Scientists may have some bad news for anyone who loves Europe and hates turbulence. A study from researchers in the UK suggests that planes flying across the North Atlantic are already feeling the effects of stronger winds, and that by mid-century, passengers will likely feel even stronger and more frequent turbulence.
To add insult to injury, not only could increased turbulence make for more white-knuckle flights, it could also drive up the cost of travel. In this BBC article, researcher Dr. Paul Williams explains, "It's certainly plausible that if flights get diverted more to fly around turbulence rather than through it then the amount of fuel that needs to be burnt will increase."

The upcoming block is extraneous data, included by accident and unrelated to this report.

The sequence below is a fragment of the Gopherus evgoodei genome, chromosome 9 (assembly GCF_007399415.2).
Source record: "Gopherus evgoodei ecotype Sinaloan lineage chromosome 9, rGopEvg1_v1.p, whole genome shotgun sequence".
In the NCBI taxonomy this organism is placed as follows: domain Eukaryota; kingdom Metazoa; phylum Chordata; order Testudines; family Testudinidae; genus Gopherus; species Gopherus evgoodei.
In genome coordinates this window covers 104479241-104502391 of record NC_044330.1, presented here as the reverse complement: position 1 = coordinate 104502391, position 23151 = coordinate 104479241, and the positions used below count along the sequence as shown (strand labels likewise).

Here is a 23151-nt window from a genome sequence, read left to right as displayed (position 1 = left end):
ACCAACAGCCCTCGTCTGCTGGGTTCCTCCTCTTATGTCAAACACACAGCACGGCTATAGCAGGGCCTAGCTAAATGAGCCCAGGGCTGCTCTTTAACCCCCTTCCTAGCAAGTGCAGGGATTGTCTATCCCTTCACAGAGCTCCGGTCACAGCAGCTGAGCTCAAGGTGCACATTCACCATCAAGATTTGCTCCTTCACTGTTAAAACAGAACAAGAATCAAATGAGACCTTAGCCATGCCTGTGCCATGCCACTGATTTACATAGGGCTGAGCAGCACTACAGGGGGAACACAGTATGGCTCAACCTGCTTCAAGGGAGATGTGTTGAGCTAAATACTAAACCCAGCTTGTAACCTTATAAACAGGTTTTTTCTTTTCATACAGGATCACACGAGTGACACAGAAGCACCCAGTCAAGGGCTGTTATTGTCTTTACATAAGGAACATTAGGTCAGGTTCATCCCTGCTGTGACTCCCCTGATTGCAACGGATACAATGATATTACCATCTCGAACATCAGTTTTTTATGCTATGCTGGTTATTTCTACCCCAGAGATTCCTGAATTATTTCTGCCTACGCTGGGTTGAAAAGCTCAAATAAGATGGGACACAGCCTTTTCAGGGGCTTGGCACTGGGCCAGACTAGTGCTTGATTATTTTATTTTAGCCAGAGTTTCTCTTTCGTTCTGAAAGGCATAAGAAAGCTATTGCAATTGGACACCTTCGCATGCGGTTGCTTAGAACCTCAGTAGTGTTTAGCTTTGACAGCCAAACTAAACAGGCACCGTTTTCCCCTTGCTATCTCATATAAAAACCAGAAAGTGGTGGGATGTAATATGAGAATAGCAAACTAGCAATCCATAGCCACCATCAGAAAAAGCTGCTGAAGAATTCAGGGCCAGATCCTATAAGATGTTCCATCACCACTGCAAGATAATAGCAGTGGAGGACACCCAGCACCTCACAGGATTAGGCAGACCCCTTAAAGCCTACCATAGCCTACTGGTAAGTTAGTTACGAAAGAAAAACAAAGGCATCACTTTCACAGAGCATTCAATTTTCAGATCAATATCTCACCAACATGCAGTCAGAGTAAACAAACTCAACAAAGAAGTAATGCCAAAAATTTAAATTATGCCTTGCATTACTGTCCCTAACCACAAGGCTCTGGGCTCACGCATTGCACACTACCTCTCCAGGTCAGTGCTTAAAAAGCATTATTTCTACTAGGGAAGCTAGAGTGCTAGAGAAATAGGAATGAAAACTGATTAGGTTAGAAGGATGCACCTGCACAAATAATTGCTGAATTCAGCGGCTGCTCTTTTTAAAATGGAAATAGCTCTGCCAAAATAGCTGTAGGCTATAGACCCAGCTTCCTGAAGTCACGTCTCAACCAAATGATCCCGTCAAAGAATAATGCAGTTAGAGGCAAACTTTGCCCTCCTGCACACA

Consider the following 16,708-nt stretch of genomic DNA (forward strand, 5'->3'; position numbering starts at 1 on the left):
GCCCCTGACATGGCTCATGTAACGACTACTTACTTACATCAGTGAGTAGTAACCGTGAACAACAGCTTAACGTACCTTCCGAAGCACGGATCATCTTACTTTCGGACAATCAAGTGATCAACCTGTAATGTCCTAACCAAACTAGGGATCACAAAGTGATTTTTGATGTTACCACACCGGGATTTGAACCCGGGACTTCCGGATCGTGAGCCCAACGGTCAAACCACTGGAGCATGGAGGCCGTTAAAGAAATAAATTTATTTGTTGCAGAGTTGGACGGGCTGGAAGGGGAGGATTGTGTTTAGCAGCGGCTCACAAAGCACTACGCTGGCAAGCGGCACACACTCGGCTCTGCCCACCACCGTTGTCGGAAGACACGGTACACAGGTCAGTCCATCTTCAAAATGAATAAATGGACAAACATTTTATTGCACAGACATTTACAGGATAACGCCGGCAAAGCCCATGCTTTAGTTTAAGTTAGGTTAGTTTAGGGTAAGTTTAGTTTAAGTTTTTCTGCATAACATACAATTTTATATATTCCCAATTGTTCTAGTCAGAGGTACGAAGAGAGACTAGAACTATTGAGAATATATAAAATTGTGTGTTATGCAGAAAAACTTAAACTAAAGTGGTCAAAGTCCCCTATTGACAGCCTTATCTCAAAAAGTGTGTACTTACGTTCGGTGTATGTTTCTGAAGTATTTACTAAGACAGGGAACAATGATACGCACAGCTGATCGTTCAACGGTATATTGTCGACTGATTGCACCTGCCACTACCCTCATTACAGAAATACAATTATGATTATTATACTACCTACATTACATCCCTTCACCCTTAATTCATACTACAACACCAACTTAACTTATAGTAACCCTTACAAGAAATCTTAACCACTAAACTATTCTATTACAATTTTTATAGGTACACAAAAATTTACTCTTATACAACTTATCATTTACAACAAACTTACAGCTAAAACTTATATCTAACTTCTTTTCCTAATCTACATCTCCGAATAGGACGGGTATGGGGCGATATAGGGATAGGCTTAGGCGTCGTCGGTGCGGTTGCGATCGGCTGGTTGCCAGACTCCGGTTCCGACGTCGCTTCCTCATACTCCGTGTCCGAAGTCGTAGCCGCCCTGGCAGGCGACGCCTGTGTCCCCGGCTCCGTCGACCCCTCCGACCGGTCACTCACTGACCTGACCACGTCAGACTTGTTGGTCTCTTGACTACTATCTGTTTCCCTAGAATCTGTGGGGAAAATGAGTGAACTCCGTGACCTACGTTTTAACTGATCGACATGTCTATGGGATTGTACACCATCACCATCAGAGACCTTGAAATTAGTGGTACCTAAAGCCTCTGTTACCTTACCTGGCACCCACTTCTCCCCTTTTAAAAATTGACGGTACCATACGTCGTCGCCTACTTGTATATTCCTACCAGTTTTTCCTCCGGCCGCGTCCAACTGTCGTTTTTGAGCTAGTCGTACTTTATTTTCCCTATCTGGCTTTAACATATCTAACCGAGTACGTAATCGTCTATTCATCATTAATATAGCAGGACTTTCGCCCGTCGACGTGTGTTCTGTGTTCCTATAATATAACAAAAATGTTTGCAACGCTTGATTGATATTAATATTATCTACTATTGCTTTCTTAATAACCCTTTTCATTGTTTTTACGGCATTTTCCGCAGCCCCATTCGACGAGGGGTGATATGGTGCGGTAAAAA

To reach their conclusions, the authors simulated likely changes to high-altitude air changes in a climate with increased carbon dioxide. Based on their findings, they estimated that transatlantic turbulence could "increase by between 10% and 40%, and the amount of airspace likely to contain significant turbulence by between 40% and 170%." In the scenario, the probability of moderate turbulence, defined as strong enough to knock over drinks and make it difficult to walk, would increase by about 11 percent.
Based on these predictions, I've come up with some easy-to-remember ground rules for flying the North America-Europe route in the coming years: Drink fast, medicate accordingly, and take the seat-belt sign seriously.